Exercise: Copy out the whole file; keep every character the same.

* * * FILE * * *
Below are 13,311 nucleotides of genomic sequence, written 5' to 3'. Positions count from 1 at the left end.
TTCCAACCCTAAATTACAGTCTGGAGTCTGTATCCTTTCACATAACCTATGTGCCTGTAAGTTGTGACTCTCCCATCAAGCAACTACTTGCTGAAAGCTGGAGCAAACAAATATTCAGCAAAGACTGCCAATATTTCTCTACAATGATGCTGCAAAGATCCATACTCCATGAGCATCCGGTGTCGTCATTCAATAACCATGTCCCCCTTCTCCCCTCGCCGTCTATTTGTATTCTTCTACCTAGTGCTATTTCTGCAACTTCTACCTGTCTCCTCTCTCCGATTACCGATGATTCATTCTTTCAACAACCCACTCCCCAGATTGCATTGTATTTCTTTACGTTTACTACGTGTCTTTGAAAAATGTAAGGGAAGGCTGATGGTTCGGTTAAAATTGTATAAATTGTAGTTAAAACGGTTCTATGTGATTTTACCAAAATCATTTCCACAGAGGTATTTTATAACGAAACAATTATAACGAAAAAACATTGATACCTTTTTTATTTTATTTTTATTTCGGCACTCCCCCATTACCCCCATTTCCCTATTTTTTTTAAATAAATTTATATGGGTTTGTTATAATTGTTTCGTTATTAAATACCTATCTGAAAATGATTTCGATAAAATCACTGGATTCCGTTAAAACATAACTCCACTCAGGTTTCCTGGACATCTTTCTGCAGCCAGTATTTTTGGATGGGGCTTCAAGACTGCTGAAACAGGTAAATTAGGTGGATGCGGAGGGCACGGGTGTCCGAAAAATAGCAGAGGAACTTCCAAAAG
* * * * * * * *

Below are 13,311 nucleotides of genomic sequence, written 5' to 3'. Positions count from 1 at the left end.
TTCCAACCCTAAATTACAGTCTGGAGTCTGTATCCTTTCACATAACCTATGTGCCTGTAAGTTGTGACTCTCCCATCAAGCAACTACTTGCTGAAAGCTGGAGCAAACAAATATTCAGCAAAGACTGCCAATATTTCTCTACAATGATGCTGCAAAGATCCATACTCCATGAGCATCCGGTGTCGTCATTCAATAACCATGTCCCCCTTCTCCCCTCGCCGTCTATTTGTATTCTTCTACCTAGTGCTATTTCTGCAACTTCTACCTGTCTCCTCTCTCCGATTACCGATGATTCATTCTTTCAACAACCCACTCCCCAGATTGCATTGTATTTCTTTACGTTTACTACGTGTCTTTGAAAAATGTAAGGGAAGGCTGATGGTTCGGTTAAAATTGTATAAATTGTAGTTAAAACGGTTCTATGTGATTTTACCAAAATCATTTCCACAGAGGTATTTTATAACGAAACAATTATAACGAAAAAACATTGATACCTTTTTTATTTTATTTTTATTTCGGCACTCCCCCATTACCCCCATTTCCCTATTTTTTTTAAATAAATTTATATGGGTTTGTTATAATTGTTTCGTTATTAAATACCTATCTGAAAATGATTTCGATAAAATCACTGGATTCCGTTAAAACATAACTCCACTCAGGTTTCCTGGACATCTTTCTGCAGCCAGTATTTTTGGATGGGGCTTCAAGACTGCTGAAACAGGTAAATTAGGTGGATGCGGAGGGCACGGGTGTCCGAAAAATAGCAGAGGAACTTCCAAAAG